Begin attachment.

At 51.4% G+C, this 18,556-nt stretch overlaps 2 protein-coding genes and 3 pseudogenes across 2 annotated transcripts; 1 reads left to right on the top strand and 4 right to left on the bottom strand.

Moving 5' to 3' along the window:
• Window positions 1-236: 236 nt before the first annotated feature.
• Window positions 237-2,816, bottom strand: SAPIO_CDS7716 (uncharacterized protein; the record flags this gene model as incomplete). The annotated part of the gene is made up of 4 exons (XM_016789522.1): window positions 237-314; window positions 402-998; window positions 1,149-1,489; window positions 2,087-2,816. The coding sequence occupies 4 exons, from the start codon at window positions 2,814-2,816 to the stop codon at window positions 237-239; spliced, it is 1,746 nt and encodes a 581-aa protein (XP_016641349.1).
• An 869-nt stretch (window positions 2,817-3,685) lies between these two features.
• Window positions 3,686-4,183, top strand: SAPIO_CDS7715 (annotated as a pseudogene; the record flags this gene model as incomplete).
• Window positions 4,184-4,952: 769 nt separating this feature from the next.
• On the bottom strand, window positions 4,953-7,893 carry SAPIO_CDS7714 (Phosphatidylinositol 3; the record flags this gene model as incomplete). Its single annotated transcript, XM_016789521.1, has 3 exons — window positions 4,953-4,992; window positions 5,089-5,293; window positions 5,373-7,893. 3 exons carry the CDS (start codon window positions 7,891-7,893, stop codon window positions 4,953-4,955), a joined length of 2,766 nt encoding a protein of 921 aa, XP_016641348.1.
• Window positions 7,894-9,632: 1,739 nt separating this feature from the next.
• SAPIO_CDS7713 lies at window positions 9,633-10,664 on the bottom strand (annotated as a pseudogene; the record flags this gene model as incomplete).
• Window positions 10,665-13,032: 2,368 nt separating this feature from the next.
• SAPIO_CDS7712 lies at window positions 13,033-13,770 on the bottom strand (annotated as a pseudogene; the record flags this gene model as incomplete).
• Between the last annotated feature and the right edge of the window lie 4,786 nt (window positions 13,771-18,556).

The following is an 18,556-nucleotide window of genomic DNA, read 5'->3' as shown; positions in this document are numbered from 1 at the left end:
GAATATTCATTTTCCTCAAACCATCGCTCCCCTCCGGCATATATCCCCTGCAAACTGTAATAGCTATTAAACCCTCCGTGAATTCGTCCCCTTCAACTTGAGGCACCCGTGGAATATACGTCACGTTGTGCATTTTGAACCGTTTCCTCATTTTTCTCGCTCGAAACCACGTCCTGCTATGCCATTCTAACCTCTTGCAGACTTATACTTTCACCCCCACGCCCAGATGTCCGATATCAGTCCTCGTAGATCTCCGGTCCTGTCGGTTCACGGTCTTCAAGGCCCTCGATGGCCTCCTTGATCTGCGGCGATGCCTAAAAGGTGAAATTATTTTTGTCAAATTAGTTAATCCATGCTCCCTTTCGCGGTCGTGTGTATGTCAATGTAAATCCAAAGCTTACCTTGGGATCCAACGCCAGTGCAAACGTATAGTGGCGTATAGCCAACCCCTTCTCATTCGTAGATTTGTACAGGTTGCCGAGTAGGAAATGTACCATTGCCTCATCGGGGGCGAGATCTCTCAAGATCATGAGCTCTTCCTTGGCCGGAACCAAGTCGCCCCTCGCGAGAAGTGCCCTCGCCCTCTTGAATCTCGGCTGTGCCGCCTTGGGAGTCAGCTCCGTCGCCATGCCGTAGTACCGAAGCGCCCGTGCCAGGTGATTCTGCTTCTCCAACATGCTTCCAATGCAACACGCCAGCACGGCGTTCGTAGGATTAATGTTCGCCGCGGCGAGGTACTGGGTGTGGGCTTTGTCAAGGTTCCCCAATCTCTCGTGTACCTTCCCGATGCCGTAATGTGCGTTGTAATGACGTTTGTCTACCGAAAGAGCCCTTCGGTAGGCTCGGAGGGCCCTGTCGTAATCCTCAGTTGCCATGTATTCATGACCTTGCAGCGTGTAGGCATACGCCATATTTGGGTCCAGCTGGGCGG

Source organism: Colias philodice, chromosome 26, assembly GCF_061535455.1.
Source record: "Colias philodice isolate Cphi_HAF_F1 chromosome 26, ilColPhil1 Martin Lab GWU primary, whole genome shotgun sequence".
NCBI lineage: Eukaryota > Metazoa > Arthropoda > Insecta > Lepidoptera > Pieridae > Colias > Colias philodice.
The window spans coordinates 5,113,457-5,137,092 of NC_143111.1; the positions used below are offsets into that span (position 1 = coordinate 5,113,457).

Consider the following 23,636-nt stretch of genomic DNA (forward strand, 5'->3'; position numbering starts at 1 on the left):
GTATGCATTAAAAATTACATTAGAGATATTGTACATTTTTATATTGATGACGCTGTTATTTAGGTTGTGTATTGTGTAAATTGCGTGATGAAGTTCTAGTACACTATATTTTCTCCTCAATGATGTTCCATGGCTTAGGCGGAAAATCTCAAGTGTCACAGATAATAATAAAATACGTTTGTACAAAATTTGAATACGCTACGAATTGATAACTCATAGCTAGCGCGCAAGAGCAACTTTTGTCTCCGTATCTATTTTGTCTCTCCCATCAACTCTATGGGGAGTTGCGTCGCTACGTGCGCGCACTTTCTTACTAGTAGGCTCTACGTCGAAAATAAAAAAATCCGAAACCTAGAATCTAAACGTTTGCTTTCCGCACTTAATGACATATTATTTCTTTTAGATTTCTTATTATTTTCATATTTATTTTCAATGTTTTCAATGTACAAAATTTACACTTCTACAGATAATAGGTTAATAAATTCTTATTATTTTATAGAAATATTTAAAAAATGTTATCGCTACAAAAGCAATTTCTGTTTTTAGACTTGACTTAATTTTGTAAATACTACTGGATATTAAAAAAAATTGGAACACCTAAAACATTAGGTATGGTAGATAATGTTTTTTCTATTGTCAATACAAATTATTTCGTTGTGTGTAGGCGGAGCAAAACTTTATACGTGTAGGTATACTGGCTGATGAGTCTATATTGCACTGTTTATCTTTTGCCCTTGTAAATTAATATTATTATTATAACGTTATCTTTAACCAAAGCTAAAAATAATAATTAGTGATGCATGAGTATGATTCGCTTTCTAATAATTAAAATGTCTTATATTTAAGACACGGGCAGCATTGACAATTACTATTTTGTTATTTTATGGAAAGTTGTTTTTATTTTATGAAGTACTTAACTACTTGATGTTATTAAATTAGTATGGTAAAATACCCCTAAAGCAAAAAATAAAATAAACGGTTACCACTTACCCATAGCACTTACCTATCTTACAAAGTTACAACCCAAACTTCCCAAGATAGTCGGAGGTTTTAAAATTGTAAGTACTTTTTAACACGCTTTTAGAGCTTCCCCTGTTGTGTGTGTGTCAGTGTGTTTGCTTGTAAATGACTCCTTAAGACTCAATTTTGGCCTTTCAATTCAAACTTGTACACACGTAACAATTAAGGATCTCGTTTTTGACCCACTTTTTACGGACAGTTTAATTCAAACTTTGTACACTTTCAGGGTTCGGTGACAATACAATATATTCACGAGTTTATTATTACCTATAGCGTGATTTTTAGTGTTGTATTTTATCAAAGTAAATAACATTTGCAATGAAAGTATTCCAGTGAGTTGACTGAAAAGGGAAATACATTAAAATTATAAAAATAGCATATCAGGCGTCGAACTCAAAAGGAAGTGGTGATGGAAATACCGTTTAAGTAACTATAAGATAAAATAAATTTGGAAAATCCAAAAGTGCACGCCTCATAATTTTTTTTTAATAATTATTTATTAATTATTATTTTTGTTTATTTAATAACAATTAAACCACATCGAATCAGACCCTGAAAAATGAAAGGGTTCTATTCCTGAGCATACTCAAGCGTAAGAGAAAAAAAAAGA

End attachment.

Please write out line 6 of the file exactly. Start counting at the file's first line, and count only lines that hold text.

• Window positions 3,686-4,183, top strand: SAPIO_CDS7715 (annotated as a pseudogene; the record flags this gene model as incomplete).